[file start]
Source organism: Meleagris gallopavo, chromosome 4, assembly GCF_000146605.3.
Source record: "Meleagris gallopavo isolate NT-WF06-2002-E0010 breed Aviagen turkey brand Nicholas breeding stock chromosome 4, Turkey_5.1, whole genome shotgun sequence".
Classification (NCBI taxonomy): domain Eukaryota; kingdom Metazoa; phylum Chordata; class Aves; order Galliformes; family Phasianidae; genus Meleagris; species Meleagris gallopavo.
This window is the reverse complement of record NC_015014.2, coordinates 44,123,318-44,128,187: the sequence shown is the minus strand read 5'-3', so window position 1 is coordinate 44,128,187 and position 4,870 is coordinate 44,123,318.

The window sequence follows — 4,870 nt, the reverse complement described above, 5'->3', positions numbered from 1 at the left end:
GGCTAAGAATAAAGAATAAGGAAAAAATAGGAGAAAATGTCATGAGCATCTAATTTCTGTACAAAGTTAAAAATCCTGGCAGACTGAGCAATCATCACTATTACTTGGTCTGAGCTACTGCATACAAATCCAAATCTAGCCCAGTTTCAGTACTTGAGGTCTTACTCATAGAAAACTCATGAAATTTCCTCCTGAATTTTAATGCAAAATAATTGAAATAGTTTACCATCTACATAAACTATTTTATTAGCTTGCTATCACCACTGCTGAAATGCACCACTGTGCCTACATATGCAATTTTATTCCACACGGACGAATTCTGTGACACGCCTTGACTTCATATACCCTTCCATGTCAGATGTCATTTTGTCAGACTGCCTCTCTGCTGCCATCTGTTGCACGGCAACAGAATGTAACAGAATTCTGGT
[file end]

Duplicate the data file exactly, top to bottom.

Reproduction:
Source organism: Meleagris gallopavo, chromosome 4, assembly GCF_000146605.3.
Source record: "Meleagris gallopavo isolate NT-WF06-2002-E0010 breed Aviagen turkey brand Nicholas breeding stock chromosome 4, Turkey_5.1, whole genome shotgun sequence".
Classification (NCBI taxonomy): domain Eukaryota; kingdom Metazoa; phylum Chordata; class Aves; order Galliformes; family Phasianidae; genus Meleagris; species Meleagris gallopavo.
This window is the reverse complement of record NC_015014.2, coordinates 44,123,318-44,128,187: the sequence shown is the minus strand read 5'-3', so window position 1 is coordinate 44,128,187 and position 4,870 is coordinate 44,123,318.

The window sequence follows — 4,870 nt, the reverse complement described above, 5'->3', positions numbered from 1 at the left end:
GGCTAAGAATAAAGAATAAGGAAAAAATAGGAGAAAATGTCATGAGCATCTAATTTCTGTACAAAGTTAAAAATCCTGGCAGACTGAGCAATCATCACTATTACTTGGTCTGAGCTACTGCATACAAATCCAAATCTAGCCCAGTTTCAGTACTTGAGGTCTTACTCATAGAAAACTCATGAAATTTCCTCCTGAATTTTAATGCAAAATAATTGAAATAGTTTACCATCTACATAAACTATTTTATTAGCTTGCTATCACCACTGCTGAAATGCACCACTGTGCCTACATATGCAATTTTATTCCACACGGACGAATTCTGTGACACGCCTTGACTTCATATACCCTTCCATGTCAGATGTCATTTTGTCAGACTGCCTCTCTGCTGCCATCTGTTGCACGGCAACAGAATGTAACAGAATTCTGGT